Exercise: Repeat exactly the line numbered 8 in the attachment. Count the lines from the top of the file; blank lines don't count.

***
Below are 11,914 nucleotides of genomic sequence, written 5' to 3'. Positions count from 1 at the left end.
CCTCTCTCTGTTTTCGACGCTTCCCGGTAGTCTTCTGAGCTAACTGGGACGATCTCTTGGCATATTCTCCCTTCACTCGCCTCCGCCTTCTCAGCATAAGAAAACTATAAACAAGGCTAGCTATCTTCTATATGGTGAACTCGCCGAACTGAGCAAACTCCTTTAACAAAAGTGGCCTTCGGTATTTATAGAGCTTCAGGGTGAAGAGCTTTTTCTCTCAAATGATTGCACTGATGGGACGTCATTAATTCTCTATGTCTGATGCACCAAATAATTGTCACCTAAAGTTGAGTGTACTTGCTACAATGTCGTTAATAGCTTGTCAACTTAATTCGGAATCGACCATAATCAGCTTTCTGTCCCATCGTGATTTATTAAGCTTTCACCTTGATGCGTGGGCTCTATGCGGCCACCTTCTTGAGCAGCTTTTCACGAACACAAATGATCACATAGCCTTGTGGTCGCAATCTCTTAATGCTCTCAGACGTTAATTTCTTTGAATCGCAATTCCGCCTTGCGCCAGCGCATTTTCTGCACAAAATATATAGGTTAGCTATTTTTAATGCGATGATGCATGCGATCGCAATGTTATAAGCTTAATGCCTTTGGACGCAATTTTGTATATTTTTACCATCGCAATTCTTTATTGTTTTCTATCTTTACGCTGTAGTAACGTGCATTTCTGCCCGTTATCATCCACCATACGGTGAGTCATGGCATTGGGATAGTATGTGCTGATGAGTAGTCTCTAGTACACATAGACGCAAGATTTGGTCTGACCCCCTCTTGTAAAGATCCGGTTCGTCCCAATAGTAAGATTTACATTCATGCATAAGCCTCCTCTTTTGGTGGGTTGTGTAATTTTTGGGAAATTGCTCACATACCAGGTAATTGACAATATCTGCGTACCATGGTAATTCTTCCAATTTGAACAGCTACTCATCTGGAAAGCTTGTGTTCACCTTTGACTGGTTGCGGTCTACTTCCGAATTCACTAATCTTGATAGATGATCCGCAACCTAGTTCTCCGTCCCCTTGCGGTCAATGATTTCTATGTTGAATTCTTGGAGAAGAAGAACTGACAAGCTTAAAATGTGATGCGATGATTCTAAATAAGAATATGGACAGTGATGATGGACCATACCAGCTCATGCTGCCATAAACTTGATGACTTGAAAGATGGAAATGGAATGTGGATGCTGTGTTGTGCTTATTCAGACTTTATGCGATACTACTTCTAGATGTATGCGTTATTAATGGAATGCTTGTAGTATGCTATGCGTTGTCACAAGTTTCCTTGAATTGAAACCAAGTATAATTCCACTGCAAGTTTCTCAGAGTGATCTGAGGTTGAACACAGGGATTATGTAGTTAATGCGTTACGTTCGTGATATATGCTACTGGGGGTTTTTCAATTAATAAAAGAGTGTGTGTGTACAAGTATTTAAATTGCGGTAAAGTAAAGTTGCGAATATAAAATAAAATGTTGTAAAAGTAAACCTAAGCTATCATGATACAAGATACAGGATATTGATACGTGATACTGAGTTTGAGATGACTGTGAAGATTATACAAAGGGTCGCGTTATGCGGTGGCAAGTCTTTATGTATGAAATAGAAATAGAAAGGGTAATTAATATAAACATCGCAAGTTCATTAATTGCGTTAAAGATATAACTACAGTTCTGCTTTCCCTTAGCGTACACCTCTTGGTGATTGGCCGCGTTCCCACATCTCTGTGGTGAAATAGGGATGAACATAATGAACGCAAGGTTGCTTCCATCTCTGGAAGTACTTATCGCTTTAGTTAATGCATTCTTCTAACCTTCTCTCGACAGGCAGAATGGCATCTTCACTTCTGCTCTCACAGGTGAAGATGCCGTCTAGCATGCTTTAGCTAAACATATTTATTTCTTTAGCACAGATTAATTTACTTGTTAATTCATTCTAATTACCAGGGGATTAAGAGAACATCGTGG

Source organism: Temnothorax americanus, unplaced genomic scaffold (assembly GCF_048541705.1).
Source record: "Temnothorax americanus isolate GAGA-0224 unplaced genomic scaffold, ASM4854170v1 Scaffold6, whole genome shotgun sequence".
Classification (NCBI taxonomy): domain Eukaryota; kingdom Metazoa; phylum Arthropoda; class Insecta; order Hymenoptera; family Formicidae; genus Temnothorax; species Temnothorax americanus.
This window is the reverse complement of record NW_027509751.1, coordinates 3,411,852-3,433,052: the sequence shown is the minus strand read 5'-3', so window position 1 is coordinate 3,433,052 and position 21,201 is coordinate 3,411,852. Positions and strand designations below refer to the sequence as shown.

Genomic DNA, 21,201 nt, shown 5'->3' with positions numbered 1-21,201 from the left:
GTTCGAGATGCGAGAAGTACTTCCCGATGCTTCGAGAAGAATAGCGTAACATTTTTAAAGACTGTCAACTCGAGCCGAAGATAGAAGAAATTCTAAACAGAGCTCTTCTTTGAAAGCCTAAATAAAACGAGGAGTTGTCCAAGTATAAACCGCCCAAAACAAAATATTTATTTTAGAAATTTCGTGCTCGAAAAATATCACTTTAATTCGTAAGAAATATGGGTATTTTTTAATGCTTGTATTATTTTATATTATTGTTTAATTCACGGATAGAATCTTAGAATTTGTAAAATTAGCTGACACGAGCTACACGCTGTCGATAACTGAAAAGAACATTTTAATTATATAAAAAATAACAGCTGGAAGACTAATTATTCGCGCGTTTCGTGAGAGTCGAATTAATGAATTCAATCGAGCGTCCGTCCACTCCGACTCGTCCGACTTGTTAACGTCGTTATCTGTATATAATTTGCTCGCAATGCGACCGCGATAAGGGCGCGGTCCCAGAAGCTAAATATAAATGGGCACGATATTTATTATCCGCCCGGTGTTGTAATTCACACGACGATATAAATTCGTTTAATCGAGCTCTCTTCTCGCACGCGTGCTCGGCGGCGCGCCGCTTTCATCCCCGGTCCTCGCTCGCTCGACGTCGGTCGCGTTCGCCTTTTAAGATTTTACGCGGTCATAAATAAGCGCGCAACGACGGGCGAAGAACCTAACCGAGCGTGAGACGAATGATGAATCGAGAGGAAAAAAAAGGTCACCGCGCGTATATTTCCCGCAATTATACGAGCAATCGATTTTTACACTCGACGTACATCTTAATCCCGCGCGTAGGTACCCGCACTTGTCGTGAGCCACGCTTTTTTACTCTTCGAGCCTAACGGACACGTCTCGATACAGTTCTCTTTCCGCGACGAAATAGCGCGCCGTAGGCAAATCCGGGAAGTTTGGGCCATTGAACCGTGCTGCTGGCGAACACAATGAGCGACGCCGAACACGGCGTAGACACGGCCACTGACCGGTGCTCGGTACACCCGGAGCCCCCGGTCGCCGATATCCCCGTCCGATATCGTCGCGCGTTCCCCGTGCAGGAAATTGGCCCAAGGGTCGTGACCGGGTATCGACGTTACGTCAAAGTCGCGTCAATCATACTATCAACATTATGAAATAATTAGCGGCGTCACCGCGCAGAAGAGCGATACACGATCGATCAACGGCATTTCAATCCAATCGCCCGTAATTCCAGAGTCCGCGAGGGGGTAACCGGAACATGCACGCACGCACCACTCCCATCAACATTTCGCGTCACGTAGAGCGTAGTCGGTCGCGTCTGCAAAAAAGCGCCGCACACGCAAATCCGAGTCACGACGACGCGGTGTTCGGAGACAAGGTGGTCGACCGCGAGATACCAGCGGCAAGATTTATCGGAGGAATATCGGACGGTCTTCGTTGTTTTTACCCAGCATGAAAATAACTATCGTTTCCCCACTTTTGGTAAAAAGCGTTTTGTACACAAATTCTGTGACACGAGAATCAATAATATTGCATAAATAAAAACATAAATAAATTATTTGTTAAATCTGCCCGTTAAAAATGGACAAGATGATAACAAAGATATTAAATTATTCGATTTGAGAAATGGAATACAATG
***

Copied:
GTTCGAGATGCGAGAAGTACTTCCCGATGCTTCGAGAAGAATAGCGTAACATTTTTAAAGACTGTCAACTCGAGCCGAAGATAGAAGAAATTCTAAACAGAGCTCTTCTTTGAAAGCCTAAATAAAACGAGGAGTTGTCCAAGTATAAACCGCCCAAAACAAAATATTTATTTTAGAAATTTCGTGCTCGAAAAATATCACTTTAATTCGTAAGAAATATGGGTATTTTTTAATGCTTGTATTATTTTATATTATTGTTTAATTCACGGATAGAATCTTAGAATTTGTAAAATTAGCTGACACGAGCTACACGCTGTCGATAACTGAAAAGAACATTTTAATTATATAAAAAATAACAGCTGGAAGACTAATTATTCGCGCGTTTCGTGAGAGTCGAATTAATGAATTCAATCGAGCGTCCGTCCACTCCGACTCGTCCGACTTGTTAACGTCGTTATCTGTATATAATTTGCTCGCAATGCGACCGCGATAAGGGCGCGGTCCCAGAAGCTAAATATAAATGGGCACGATATTTATTATCCGCCCGGTGTTGTAATTCACACGACGATATAAATTCGTTTAATCGAGCTCTCTTCTCGCACGCGTGCTCGGCGGCGCGCCGCTTTCATCCCCGGTCCTCGCTCGCTCGACGTCGGTCGCGTTCGCCTTTTAAGATTTTACGCGGTCATAAATAAGCGCGCAACGACGGGCGAAGAACCTAACCGAGCGTGAGACGAATGATGAATCGAGAGGAAAAAAAAGGTCACCGCGCGTATATTTCCCGCAATTATACGAGCAATCGATTTTTACACTCGACGTACATCTTAATCCCGCGCGTAGGTACCCGCACTTGTCGTGAGCCACGCTTTTTTACTCTTCGAGCCTAACGGACACGTCTCGATACAGTTCTCTTTCCGCGACGAAATAGCGCGCCGTAGGCAAATCCGGGAAGTTTGGGCCATTGAACCGTGCTGCTGGCGAACACAATGAGCGACGCCGAACACGGCGTAGACACGGCCACTGACCGGTGCTCGGTACACCCGGAGCCCCCGGTCGCCGATATCCCCGTCCGATATCGTCGCGCGTTCCCCGTGCAGGAAATTGGCCCAAGGGTCGTGACCGGGTATCGACGTTACGTCAAAGTCGCGTCAATCATACTATCAACATTATGAAATAATTAGCGGCGTCACCGCGCAGAAGAGCGATACACGATCGATCAACGGCATTTCAATCCAATCGCCCGTAATTCCAGAGTCCGCGAGGGGGTAACCGGAACATGCACGCACGCACCACTCCCATCAACATTTCGCGTCACGTAGAGCGTAGTCGGTCGCGTCTGCAAAAAAGCGCCGCACACGCAAATCCGAGTCACGACGACGCGGTGTTCGGAGACAAGGTGGTCGACCGCGAGATACCAGCGGCAAGATTTATCGGAGGAATATCGGACGGTCTTCGTTGTTTTTACCCAGCATGAAAATAACTATCGTTTCCCCACTTTTGGTAAAAAGCGTTTTGTACACAAATTCTGTGACACGAGAATCAATAATATTGCATAAATAAAAACATAAATAAATTATTTGTTAAATCTGCCCGTTAAAAATGGACAAGATGATAACAAAGATATTAAATTATTCGATTTGAGAAATGGAATACAATG